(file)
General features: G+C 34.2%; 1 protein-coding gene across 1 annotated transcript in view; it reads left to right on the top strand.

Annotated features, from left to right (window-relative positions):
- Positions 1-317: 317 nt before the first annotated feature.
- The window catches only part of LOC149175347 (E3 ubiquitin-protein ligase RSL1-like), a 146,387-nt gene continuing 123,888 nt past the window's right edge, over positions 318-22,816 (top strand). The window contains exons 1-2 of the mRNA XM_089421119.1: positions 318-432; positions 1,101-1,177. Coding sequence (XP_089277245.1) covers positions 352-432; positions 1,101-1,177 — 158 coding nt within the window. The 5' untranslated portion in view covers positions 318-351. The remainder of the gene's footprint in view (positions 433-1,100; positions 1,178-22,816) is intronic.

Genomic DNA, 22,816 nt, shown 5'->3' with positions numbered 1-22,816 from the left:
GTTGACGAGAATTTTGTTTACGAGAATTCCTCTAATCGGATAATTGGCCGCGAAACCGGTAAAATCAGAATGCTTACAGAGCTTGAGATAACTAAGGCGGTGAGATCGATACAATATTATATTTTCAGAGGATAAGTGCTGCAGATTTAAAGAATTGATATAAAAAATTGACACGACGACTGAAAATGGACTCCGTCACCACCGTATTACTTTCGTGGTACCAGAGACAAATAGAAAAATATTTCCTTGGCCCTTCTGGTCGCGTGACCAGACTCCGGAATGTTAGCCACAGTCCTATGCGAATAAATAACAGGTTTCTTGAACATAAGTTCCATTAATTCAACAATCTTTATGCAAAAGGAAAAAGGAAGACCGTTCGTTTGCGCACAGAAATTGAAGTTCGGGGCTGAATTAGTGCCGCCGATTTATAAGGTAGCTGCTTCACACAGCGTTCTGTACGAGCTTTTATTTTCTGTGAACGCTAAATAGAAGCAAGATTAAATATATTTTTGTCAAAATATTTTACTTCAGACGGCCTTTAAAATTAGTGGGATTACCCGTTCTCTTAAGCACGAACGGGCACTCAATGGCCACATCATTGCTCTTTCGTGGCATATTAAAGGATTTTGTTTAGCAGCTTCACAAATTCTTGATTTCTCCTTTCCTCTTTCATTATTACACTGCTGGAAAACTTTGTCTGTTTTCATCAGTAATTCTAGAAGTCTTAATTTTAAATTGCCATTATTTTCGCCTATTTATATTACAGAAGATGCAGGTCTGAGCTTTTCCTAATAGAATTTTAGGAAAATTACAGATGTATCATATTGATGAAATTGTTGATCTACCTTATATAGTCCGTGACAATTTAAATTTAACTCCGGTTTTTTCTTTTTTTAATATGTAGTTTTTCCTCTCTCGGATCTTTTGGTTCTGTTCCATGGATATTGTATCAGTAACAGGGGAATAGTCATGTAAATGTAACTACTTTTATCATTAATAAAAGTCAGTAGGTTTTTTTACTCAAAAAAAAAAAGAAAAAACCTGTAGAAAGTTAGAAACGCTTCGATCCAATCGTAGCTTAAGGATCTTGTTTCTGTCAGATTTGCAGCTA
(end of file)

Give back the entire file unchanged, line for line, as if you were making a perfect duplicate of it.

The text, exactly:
General features: G+C 34.2%; 1 protein-coding gene across 1 annotated transcript in view; it reads left to right on the top strand.

Annotated features, from left to right (window-relative positions):
- Positions 1-317: 317 nt before the first annotated feature.
- The window catches only part of LOC149175347 (E3 ubiquitin-protein ligase RSL1-like), a 146,387-nt gene continuing 123,888 nt past the window's right edge, over positions 318-22,816 (top strand). The window contains exons 1-2 of the mRNA XM_089421119.1: positions 318-432; positions 1,101-1,177. Coding sequence (XP_089277245.1) covers positions 352-432; positions 1,101-1,177 — 158 coding nt within the window. The 5' untranslated portion in view covers positions 318-351. The remainder of the gene's footprint in view (positions 433-1,100; positions 1,178-22,816) is intronic.

Genomic DNA, 22,816 nt, shown 5'->3' with positions numbered 1-22,816 from the left:
GTTGACGAGAATTTTGTTTACGAGAATTCCTCTAATCGGATAATTGGCCGCGAAACCGGTAAAATCAGAATGCTTACAGAGCTTGAGATAACTAAGGCGGTGAGATCGATACAATATTATATTTTCAGAGGATAAGTGCTGCAGATTTAAAGAATTGATATAAAAAATTGACACGACGACTGAAAATGGACTCCGTCACCACCGTATTACTTTCGTGGTACCAGAGACAAATAGAAAAATATTTCCTTGGCCCTTCTGGTCGCGTGACCAGACTCCGGAATGTTAGCCACAGTCCTATGCGAATAAATAACAGGTTTCTTGAACATAAGTTCCATTAATTCAACAATCTTTATGCAAAAGGAAAAAGGAAGACCGTTCGTTTGCGCACAGAAATTGAAGTTCGGGGCTGAATTAGTGCCGCCGATTTATAAGGTAGCTGCTTCACACAGCGTTCTGTACGAGCTTTTATTTTCTGTGAACGCTAAATAGAAGCAAGATTAAATATATTTTTGTCAAAATATTTTACTTCAGACGGCCTTTAAAATTAGTGGGATTACCCGTTCTCTTAAGCACGAACGGGCACTCAATGGCCACATCATTGCTCTTTCGTGGCATATTAAAGGATTTTGTTTAGCAGCTTCACAAATTCTTGATTTCTCCTTTCCTCTTTCATTATTACACTGCTGGAAAACTTTGTCTGTTTTCATCAGTAATTCTAGAAGTCTTAATTTTAAATTGCCATTATTTTCGCCTATTTATATTACAGAAGATGCAGGTCTGAGCTTTTCCTAATAGAATTTTAGGAAAATTACAGATGTATCATATTGATGAAATTGTTGATCTACCTTATATAGTCCGTGACAATTTAAATTTAACTCCGGTTTTTTCTTTTTTTAATATGTAGTTTTTCCTCTCTCGGATCTTTTGGTTCTGTTCCATGGATATTGTATCAGTAACAGGGGAATAGTCATGTAAATGTAACTACTTTTATCATTAATAAAAGTCAGTAGGTTTTTTTACTCAAAAAAAAAAAGAAAAAACCTGTAGAAAGTTAGAAACGCTTCGATCCAATCGTAGCTTAAGGATCTTGTTTCTGTCAGATTTGCAGCTA